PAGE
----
First recorded collaboration between one of the leading sopranos of our time, Juliane Banse, and the incomparable pianist András Schiff. The programme is a fascinating combination of two different worlds of 'Liedgesang' - in language as well as musical style and historicity.
This Renée Fleming disc, By Request, is mostly a compilation of previously released material. There are three new tracks, "Ah fors' è lui" from Giuseppe Verdi's La Traviata, the song "Cäcille" by Richard Strauss, and "You'll Never Walk Alone" from Rogers & Hammerstein's musical Carousel. The new recordings all sound fine, and Fleming is outstanding in the re-issued pieces as well. If you have the prior incarnations of these recordings, you may elect to pass on this collection unless you want the three new tracks.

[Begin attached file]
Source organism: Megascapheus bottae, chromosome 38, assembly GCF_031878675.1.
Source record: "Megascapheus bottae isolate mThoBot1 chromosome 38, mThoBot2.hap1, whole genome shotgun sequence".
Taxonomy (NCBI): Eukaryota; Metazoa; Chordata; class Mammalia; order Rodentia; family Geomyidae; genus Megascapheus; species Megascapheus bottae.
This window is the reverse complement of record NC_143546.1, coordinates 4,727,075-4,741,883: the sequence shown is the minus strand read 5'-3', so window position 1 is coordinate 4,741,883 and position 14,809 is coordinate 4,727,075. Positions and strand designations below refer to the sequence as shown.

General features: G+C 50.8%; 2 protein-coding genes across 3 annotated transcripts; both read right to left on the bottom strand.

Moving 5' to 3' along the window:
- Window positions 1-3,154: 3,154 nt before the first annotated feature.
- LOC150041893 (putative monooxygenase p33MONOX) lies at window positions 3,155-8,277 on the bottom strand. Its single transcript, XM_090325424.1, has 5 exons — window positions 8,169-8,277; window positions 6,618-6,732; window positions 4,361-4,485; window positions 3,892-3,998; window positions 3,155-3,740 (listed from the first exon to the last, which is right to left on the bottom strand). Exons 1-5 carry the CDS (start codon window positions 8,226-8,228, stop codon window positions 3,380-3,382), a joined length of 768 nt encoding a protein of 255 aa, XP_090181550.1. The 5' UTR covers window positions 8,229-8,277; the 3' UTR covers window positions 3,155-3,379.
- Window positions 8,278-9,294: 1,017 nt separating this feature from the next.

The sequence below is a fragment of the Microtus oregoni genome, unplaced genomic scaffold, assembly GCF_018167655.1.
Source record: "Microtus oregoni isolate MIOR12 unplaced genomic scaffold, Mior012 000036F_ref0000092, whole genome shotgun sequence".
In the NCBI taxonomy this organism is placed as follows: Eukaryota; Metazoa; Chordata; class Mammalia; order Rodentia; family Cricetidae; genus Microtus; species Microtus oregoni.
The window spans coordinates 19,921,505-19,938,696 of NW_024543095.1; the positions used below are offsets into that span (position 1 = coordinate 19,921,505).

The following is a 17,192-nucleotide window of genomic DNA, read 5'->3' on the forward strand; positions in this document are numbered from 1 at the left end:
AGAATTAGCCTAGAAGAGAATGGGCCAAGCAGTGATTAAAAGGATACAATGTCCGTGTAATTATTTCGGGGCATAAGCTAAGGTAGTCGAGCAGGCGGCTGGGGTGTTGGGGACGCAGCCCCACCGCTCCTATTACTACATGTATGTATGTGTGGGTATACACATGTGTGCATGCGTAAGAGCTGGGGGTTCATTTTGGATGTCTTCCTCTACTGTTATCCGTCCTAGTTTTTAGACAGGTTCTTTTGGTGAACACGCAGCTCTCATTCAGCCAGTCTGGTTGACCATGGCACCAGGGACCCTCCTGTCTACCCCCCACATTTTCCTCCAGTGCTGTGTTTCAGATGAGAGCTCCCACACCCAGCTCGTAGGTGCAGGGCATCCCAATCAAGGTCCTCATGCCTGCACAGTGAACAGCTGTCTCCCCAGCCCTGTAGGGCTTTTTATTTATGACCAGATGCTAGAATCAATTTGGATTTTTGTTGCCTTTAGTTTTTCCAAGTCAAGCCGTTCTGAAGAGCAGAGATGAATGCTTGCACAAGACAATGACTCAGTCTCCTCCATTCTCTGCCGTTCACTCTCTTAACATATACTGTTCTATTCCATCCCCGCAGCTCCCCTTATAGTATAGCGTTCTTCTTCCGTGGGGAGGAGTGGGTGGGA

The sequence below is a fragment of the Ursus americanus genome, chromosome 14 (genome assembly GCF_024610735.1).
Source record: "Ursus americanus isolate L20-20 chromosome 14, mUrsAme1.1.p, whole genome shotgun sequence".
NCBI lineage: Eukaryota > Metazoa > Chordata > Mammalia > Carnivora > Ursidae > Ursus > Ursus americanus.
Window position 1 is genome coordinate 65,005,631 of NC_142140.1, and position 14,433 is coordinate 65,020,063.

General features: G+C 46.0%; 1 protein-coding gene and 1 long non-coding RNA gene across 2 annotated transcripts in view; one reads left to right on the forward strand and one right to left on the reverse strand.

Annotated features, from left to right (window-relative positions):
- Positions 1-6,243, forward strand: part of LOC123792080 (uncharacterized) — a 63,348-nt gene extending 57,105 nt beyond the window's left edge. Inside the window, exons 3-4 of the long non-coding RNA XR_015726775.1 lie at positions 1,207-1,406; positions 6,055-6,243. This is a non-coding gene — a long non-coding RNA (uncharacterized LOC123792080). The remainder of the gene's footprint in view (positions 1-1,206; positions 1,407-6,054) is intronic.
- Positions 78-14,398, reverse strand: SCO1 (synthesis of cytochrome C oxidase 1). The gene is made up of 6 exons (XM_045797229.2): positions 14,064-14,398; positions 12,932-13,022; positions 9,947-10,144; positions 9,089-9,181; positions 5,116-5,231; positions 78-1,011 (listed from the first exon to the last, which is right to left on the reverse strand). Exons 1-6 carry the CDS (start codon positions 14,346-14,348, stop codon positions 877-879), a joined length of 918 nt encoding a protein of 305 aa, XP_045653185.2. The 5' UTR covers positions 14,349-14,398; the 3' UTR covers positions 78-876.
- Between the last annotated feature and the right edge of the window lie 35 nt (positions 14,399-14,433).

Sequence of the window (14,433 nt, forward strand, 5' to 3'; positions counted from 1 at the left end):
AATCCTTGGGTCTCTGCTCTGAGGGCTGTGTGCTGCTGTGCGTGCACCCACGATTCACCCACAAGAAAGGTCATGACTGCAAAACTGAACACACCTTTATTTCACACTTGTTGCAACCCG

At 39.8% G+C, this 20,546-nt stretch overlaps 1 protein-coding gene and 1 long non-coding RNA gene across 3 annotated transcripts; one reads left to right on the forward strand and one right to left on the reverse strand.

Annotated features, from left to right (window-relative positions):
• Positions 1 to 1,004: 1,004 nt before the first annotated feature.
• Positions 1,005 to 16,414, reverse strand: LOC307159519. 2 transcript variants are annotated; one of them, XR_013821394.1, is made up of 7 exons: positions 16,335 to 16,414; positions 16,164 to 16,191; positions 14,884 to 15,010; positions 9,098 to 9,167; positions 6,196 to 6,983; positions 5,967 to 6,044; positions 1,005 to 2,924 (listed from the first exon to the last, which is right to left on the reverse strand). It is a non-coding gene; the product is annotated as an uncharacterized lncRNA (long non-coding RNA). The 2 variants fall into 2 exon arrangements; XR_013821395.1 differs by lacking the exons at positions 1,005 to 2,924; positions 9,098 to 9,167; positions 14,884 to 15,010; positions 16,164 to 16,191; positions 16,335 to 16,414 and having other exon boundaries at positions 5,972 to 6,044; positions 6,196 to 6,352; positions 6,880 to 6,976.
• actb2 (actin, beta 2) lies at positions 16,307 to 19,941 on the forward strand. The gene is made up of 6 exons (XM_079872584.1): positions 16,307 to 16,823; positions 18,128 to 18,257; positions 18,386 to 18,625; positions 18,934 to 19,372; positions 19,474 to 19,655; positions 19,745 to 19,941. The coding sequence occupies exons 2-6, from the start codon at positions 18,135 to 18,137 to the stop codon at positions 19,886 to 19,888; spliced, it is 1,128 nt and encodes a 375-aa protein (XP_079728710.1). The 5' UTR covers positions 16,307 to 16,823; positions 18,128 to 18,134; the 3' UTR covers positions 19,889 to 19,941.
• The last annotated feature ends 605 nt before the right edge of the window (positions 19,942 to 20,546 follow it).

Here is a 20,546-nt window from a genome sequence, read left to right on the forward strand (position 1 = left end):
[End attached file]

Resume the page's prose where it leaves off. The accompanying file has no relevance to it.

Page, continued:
Schnittke's Piano Quintet, a creative response to his mother's death, is an austere, haunting work full of grief and tenderness that marks one of his early ventures into polystylistic writing. The opening piano solo is unique, a spare statement of puzzlement in the face of tragedy. It gives way to a waltz, as if recapturing a lost past, then the graceful dance melody literally disintegrates as the strings venture off into other regions, vainly trying to reassemble the theme and failing. At the end of its touching five movements the music's despair is transformed into serene, hard-won acceptance. Shostakovitch's 15th Quartet, his final statement in that form, premiered just months before his death. It's six slow movements are shot through with contemplative sadness and regret. The music is so rich in texture and substance that attention never flags.